Re: Australopithecine chromosomes

Todd A. Farmerie (
Sun, 05 Jan 1997 01:08:44 -0500

Timo Niroma wrote:

> One item that has caught little interest is when and why and with
> consequences two chromosomes have merged in Homo, so that we have 23
> pairs, when the chimpanzees have preserved the 24 chromosome pairs.

Have two chromosomes merged in Homo, or has one split in Pan? What do
Gorilla have?

> How
> many chromosomes did the Australopithecines have? Was this mutation the
> key to the great variety of Australopithecines and was it the key leading
> to Homo?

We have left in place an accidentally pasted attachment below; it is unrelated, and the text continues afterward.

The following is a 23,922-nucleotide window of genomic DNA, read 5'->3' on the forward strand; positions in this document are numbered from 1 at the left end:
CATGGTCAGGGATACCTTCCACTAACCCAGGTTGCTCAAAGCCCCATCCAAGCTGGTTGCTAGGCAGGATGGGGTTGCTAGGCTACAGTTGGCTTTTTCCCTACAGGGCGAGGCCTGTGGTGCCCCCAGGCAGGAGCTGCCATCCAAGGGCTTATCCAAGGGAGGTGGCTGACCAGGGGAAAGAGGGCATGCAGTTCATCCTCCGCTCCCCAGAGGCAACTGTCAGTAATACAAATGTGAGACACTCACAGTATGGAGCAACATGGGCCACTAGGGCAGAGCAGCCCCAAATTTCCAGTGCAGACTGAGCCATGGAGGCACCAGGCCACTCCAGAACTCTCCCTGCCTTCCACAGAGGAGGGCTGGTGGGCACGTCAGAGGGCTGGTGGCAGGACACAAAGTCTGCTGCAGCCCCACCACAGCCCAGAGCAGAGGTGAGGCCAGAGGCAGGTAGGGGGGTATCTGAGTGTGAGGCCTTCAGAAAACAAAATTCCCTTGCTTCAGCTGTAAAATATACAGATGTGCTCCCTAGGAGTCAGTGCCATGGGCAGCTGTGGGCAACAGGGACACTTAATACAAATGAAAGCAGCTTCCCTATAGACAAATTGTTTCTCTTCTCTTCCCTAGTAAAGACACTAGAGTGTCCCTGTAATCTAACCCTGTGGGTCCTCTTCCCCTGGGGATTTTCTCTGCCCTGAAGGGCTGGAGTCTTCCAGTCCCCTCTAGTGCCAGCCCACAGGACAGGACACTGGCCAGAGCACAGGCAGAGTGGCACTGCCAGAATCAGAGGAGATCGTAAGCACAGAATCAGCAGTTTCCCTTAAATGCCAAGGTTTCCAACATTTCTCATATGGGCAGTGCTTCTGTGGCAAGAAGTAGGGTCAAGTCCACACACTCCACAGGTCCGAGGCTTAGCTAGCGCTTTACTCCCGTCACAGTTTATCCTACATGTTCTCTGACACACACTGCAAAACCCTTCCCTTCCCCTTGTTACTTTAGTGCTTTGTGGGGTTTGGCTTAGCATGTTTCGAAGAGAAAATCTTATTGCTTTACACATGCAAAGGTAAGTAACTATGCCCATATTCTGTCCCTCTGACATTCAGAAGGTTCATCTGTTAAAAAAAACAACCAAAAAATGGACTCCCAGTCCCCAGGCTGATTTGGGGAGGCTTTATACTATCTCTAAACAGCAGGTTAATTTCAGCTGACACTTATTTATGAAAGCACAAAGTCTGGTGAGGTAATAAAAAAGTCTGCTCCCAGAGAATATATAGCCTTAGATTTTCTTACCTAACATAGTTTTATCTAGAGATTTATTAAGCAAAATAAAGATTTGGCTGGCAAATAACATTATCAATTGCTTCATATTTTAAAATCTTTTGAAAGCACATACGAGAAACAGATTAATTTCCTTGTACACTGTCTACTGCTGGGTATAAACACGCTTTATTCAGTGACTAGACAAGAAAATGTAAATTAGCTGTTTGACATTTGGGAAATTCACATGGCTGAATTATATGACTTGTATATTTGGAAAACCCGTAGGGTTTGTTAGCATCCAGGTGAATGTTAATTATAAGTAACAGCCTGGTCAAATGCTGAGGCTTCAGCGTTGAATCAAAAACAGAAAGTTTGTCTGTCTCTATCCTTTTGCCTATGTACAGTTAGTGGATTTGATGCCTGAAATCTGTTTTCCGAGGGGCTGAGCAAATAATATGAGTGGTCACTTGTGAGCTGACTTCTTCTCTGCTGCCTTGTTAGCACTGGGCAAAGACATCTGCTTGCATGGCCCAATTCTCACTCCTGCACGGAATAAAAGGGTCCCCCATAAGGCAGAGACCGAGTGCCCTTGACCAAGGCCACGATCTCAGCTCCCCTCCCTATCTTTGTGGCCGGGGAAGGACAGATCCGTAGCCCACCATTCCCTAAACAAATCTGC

It is not likely. The Przewalski horse and the common horse have
different chromosome numbers, and taxonomists can't even decide if they
are the same or different species (they can interbreed and produce
reproduction-viable progeny). The break/fusion in primates likely
occurred in repetitive sequence. Thus is probably had little or no
effect on gene regulation or reproduction. (Other rearrangements that
are visible in the banding of the chromosomes are likely to have had a
greater effect on the divergence than the break/fusion.)

> I know that nobody knows, but one can always speculate based on the
> changes occurred during the time.

Nobody know, nor will they, but my guess is that the difference is
incidental, and not causative.